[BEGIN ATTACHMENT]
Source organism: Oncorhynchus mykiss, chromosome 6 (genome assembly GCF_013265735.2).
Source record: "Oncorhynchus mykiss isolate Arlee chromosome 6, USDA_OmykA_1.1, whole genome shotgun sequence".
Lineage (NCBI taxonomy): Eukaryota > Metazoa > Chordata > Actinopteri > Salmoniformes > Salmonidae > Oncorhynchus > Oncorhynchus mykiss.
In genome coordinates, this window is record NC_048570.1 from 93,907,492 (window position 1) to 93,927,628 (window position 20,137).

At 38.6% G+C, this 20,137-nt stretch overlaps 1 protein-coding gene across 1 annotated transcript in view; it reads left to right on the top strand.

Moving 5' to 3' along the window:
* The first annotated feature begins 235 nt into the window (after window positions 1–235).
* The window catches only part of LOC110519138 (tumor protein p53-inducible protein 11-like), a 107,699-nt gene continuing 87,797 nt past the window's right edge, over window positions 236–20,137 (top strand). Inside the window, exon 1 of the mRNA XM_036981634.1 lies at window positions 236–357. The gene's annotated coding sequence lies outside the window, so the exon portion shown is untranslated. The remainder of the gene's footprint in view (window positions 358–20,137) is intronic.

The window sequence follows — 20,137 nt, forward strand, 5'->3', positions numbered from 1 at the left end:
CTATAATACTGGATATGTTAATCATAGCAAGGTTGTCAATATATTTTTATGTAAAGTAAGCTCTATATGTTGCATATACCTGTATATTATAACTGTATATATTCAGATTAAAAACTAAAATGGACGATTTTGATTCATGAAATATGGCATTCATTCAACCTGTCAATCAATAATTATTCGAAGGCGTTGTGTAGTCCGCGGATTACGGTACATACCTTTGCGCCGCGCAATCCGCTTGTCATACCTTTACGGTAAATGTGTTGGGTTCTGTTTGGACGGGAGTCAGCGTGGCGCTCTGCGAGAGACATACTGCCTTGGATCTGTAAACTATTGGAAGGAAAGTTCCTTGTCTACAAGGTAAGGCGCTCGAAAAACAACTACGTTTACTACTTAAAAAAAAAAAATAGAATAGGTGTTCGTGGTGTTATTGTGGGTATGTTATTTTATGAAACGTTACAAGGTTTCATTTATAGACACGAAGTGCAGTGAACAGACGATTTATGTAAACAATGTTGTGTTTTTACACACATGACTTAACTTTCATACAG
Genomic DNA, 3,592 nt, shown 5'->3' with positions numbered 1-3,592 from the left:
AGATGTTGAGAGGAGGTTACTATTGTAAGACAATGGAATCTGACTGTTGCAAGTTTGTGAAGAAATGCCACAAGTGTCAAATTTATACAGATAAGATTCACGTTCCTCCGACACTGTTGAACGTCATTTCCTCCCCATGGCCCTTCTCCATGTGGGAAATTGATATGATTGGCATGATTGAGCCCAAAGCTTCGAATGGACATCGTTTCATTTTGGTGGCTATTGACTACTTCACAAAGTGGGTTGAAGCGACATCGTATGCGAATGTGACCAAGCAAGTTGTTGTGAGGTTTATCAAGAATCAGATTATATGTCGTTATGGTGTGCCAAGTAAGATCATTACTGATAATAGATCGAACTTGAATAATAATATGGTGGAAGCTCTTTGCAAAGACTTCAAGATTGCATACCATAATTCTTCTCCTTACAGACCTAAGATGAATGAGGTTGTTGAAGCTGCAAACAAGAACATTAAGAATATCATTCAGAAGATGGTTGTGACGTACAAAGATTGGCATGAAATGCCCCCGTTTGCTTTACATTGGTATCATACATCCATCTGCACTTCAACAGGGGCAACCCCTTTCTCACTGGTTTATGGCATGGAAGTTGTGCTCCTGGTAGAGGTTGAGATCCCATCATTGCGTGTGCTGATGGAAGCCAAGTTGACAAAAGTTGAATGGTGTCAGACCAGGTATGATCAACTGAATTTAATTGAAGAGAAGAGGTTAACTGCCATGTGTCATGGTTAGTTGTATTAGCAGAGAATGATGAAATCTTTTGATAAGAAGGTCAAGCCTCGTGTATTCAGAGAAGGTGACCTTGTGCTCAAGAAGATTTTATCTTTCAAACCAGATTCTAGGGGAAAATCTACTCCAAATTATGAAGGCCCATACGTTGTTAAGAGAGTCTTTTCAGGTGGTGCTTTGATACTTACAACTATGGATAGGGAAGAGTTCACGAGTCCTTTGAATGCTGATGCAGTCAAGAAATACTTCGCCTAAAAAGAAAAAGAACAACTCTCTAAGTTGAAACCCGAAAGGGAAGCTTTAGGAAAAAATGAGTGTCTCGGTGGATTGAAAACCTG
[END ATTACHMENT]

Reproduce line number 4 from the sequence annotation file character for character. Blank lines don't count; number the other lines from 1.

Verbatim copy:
In genome coordinates, this window is record NC_048570.1 from 93,907,492 (window position 1) to 93,927,628 (window position 20,137).